Although electronic texts and translations of the Iliad and Odyssey are currently available in various web sites, they are no substitute for the Homer Multitext, which offers far more. The multitext is designed to display known variants from ancient papyri, from the scholia (marginal commentary in the medieval manuscripts, which derive from ancient scholarship), from the texts of the medieval manuscripts, and from ancient quotations. All these sources are presented in a historical framework. The multitext also offers links to supplementary materials, including translations, ancient as well as modern commentaries, and information about ancient Greek libraries, scholars, and scholarship.
A major component of the project is to offer unprecedented access to the tenth century manuscript of the Iliad known commonly as the Venetus A (Marciano Gr. Z. 454 [= 822]). You can now view and download digital images of this manuscript, as well as two others from the Marciana Library. This manuscript, the oldest and best, on which all modern editions are ultimately based, contains in its marginal commentaries a wealth of information about the history of the text. These commentaries in the margin, or scholia, derive mainly from the work of scholars at the Library at Alexandria in Egypt during the Hellenistic and Roman eras. (Click here to view folios from a 1901 facsimile edition of the manuscript.) It has been a central goal of the project to obtain and publish high-resolution digital images of the manuscript, together with an electronic edition of the Greek text of the scholia along with an English translation. The initial publication of the images is now available.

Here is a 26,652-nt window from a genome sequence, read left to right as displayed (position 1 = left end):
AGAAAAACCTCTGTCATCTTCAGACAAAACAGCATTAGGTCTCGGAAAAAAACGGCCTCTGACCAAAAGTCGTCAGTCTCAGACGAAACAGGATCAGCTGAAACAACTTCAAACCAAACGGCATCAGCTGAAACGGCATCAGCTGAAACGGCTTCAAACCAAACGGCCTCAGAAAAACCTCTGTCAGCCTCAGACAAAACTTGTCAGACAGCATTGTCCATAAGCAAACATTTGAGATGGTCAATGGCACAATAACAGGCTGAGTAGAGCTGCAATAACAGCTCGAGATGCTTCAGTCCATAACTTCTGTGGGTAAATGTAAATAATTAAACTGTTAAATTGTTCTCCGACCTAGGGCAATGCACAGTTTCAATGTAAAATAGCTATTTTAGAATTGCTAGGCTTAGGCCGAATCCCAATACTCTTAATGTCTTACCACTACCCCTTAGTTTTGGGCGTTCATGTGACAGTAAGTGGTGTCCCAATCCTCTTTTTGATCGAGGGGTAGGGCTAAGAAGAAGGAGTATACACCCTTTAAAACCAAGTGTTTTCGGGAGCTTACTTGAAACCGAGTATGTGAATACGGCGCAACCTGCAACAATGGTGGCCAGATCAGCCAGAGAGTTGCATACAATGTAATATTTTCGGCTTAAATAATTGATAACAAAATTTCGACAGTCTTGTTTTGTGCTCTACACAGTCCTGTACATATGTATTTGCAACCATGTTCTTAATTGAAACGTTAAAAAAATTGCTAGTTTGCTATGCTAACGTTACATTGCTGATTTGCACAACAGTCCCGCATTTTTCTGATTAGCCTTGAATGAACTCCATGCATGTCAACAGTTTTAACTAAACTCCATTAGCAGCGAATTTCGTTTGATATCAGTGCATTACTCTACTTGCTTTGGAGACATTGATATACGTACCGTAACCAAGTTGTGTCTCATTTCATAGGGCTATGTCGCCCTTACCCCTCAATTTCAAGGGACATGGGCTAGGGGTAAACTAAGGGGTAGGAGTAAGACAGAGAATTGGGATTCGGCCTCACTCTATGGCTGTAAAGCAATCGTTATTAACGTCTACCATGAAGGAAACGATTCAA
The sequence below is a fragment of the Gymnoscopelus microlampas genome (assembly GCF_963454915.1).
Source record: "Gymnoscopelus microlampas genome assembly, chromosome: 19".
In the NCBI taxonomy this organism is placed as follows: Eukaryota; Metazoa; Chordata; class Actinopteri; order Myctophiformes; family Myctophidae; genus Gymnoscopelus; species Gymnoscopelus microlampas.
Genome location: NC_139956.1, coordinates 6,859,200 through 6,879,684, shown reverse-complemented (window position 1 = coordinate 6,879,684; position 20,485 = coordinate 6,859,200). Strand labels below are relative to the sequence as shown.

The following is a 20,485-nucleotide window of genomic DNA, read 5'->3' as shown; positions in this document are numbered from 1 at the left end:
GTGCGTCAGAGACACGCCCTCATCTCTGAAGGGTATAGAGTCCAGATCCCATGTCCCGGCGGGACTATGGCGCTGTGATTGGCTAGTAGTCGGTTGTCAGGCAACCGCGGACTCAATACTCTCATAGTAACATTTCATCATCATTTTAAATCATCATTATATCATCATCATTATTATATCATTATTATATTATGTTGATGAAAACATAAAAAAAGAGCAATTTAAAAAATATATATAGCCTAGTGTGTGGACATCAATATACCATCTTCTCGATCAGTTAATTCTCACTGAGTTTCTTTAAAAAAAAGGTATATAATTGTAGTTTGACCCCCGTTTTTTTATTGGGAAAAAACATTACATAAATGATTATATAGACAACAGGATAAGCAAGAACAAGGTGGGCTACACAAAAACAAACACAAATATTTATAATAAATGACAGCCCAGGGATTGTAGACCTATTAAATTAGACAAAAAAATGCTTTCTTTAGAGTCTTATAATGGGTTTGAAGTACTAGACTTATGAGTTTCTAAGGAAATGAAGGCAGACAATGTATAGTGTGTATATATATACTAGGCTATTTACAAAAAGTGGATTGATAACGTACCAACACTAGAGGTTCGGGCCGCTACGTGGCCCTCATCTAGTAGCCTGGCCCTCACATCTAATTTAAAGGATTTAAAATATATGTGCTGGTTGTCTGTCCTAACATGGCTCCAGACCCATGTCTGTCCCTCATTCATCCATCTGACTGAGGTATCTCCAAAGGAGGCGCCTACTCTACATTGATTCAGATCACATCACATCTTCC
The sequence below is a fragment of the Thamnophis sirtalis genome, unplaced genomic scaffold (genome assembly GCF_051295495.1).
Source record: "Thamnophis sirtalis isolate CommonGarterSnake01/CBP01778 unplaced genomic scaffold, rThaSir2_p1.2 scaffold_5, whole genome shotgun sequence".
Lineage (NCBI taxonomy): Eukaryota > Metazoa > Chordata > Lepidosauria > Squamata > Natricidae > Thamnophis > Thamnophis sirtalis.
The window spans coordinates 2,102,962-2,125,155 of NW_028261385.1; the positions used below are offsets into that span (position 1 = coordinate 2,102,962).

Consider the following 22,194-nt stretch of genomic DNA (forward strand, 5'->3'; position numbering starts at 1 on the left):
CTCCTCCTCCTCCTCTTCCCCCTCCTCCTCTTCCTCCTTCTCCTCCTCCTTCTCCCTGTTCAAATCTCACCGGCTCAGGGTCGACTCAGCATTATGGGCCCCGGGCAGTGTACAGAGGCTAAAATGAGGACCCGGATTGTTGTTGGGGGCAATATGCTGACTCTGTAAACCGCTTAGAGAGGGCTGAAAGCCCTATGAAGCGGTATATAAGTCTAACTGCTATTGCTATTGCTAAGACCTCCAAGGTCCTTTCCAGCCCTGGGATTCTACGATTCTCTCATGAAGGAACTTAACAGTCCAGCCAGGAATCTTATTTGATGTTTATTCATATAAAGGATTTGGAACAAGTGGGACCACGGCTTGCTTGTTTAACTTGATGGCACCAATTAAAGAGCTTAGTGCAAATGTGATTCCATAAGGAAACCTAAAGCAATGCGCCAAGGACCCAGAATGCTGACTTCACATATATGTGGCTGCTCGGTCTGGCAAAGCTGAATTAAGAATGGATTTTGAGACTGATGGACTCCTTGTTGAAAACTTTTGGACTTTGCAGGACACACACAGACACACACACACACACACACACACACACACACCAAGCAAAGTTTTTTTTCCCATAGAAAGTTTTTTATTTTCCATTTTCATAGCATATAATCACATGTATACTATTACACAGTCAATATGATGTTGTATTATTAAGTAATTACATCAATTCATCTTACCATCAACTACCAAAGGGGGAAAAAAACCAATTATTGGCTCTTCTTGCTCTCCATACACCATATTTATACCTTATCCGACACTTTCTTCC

The following resources have also been developed in connection with the Multitext and are currently available:
Domenico Comparetti, Homeri Ilias cum Scholiis (1901 facsimile edition of Venetus A)
Casey Dué, "Achilles' Golden Amphora in Aeschines’ Against Timarchus and the Afterlife of Oral Tradition"
Gregory Nagy, Homeric Questions
Gregory Nagy (trans.), The Epic Cycle as summarized by Proclus
Homer and the Papyri
Jean Baptiste Gaspard D'Ansse de Villoison, Homeri Ilias cum Scholiis (1788)
A grant from the University of Houston will allow our team to add more components soon.